Continuing in the complaint, the Jensen brothers allege that, in 2010, an audit conducted of their cantaloupe ranch by “the president of BFS” expressed concern about the hydrocooler they were using for processing. They say the 2010 audit found the hydrocooler was a “hotspot” for contamination because of its use of recirculating water.
Before the 2011 growing season, Jensen Farms changed out its old hydrocooler for new processing equipment that used city water and brushes to wash the cantaloupes. “The only chlorination was in the city water used to wash the cantaloupe,” they say.
“Since the 2011 auditor was not the 2010 auditor,” states their lawsuit, “Eric Jensen specifically described the change in the system from the prior audit, including the removal of the hydrocooler with its recirculating chlorinated water. The 2011 auditor noted the changes in his report.”
They say the PrimusLabs subcontractor did not question what they’d done, did not warn them of any risk of contamination, and did not discuss U.S. Food and Drug Administration (FDA) guidelines with them.
“The 2011 auditor, Mr. Dilorio, failed to observe, or properly downscore or consider, multiple conditions or practices that were in violation of Primus’s own audit standards applicable to cantaloupe packing houses, industry standards, and relevant FDA industry guidance,” they charge.
As a result, the Jensens claim that they were improperly given a “superior” rating, and the auditor “erroneously represented” to them and others that they met “Primus Certified” standards. The Jensen brothers say that, had they failed the audit and not been “Primus Certified,” they would not have sold and distributed their cantaloupes in interstate commerce through Frontera.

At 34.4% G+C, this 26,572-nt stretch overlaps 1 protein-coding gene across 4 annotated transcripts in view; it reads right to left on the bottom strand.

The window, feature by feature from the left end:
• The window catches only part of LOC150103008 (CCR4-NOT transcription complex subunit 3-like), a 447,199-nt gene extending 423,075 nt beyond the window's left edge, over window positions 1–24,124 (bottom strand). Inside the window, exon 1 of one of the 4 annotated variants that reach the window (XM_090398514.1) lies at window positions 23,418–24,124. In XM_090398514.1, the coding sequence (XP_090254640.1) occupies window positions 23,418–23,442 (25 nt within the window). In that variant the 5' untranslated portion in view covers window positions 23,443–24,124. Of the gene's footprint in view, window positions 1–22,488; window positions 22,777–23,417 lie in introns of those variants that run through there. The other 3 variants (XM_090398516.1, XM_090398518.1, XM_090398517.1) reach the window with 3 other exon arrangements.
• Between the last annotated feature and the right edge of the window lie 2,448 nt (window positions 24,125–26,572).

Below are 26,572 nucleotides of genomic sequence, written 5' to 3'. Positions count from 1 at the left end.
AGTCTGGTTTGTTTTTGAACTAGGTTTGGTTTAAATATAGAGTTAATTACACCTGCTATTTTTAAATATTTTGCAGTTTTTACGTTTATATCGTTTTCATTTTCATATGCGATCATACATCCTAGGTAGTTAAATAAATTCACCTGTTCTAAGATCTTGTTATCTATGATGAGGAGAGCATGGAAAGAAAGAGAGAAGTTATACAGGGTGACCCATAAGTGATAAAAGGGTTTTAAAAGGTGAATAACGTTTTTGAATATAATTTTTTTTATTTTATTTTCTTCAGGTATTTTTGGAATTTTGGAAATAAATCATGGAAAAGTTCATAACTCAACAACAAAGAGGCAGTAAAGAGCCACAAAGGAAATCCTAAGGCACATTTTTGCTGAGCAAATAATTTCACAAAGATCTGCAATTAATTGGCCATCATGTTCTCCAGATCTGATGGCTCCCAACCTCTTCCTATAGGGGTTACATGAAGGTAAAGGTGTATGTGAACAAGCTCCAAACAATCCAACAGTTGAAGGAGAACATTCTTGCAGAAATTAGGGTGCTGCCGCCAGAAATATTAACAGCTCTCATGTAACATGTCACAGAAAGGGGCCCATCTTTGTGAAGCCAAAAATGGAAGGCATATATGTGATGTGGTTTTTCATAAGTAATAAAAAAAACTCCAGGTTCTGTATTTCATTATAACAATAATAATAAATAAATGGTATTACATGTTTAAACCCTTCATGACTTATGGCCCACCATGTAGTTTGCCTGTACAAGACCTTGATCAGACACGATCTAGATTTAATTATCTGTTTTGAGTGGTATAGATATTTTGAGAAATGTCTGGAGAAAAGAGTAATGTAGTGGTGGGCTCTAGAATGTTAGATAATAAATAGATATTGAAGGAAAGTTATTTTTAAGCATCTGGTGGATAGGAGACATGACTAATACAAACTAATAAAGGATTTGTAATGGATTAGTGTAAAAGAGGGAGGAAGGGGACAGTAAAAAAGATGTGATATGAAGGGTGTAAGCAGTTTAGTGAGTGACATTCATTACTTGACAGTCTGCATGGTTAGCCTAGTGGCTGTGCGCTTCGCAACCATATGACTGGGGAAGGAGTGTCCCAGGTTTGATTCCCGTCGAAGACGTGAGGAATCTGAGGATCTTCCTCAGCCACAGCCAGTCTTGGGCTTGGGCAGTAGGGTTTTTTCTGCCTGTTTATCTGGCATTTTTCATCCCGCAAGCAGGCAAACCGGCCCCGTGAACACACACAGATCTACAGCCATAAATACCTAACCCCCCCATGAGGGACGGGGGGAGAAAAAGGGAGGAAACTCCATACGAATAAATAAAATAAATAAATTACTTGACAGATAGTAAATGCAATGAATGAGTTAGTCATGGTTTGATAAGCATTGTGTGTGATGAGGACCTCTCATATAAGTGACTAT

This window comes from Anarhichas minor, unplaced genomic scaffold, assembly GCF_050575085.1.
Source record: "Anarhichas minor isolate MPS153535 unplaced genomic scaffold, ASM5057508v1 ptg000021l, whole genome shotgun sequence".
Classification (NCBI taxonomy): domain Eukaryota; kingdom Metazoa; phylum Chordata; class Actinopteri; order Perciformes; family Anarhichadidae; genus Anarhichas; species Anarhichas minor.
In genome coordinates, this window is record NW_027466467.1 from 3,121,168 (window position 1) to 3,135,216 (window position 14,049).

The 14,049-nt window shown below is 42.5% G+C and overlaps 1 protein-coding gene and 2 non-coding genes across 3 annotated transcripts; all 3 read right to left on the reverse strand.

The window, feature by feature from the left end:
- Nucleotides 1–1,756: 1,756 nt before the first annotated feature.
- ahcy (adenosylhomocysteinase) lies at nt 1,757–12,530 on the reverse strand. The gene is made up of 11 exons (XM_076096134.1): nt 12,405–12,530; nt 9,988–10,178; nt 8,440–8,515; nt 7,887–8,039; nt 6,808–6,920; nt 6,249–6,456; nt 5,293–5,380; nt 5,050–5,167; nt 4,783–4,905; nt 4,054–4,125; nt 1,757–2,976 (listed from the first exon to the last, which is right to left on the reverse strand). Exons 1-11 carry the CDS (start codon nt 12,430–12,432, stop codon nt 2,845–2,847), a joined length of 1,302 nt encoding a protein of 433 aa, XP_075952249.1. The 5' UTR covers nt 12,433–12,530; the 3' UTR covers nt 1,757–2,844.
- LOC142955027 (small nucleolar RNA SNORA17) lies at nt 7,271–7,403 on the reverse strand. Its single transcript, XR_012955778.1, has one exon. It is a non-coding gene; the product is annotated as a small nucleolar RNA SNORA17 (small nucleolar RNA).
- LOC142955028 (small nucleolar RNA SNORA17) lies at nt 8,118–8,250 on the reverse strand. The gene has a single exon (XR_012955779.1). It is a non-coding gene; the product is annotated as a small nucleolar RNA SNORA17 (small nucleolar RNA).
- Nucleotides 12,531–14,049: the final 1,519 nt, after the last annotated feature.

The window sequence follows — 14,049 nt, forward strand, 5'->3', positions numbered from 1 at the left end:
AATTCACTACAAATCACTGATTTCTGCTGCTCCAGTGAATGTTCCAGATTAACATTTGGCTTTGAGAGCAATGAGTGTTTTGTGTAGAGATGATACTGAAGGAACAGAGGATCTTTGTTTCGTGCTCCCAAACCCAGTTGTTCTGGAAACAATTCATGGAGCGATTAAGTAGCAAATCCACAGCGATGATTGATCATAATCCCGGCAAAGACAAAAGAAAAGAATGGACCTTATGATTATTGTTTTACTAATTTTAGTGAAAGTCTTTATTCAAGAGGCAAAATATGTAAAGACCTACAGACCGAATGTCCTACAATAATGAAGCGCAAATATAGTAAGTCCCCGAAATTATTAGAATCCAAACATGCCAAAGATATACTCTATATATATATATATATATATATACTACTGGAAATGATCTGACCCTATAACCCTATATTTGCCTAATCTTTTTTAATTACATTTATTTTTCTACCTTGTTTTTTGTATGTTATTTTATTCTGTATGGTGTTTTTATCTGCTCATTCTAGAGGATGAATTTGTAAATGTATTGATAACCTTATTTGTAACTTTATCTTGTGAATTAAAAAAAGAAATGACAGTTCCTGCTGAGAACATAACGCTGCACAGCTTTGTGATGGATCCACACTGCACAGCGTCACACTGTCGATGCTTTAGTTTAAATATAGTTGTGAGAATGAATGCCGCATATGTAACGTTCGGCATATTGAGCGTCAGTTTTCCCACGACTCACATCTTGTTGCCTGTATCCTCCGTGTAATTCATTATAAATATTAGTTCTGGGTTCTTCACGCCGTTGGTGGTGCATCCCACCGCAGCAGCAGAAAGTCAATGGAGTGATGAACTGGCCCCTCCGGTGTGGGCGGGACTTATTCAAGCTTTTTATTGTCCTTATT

They say they still had no evidence that their melons were contaminated when they agreed to a voluntary recall on Sept. 14, 2011 – about 10 days after the public learned about the dangerous outbreak.
In an Oct. 18, 2011, warning letter, Jensen Farms learned the Listeria was being spread by its cantaloupes, and that the event was caused by the design of its conveyer system and the changed-out hydrocooler. They say both conditions were observed by the audit, but they were still “passed as safe.” Further, they point out that James R. Gorny, FDA’s senior advisor for produce, found the audit “seriously deficient in its inspection and findings.”
Their civil lawsuit charges PrimusLabs, which has not yet commented on or responded to the filing, with negligence, breach of contract and unfair and deceptive trade practices.
Each of the brothers is charged with six federal misdemeanor charges for introducing adulterated food into interstate commerce and criminal aiding and abetting.
If they contested those charges in a jury trial and were found guilty, they faced a potential six years in federal prison and fines totaling up to $1.5 million. By pleading guilty, much-reduced sentences are expected.© Food Safety News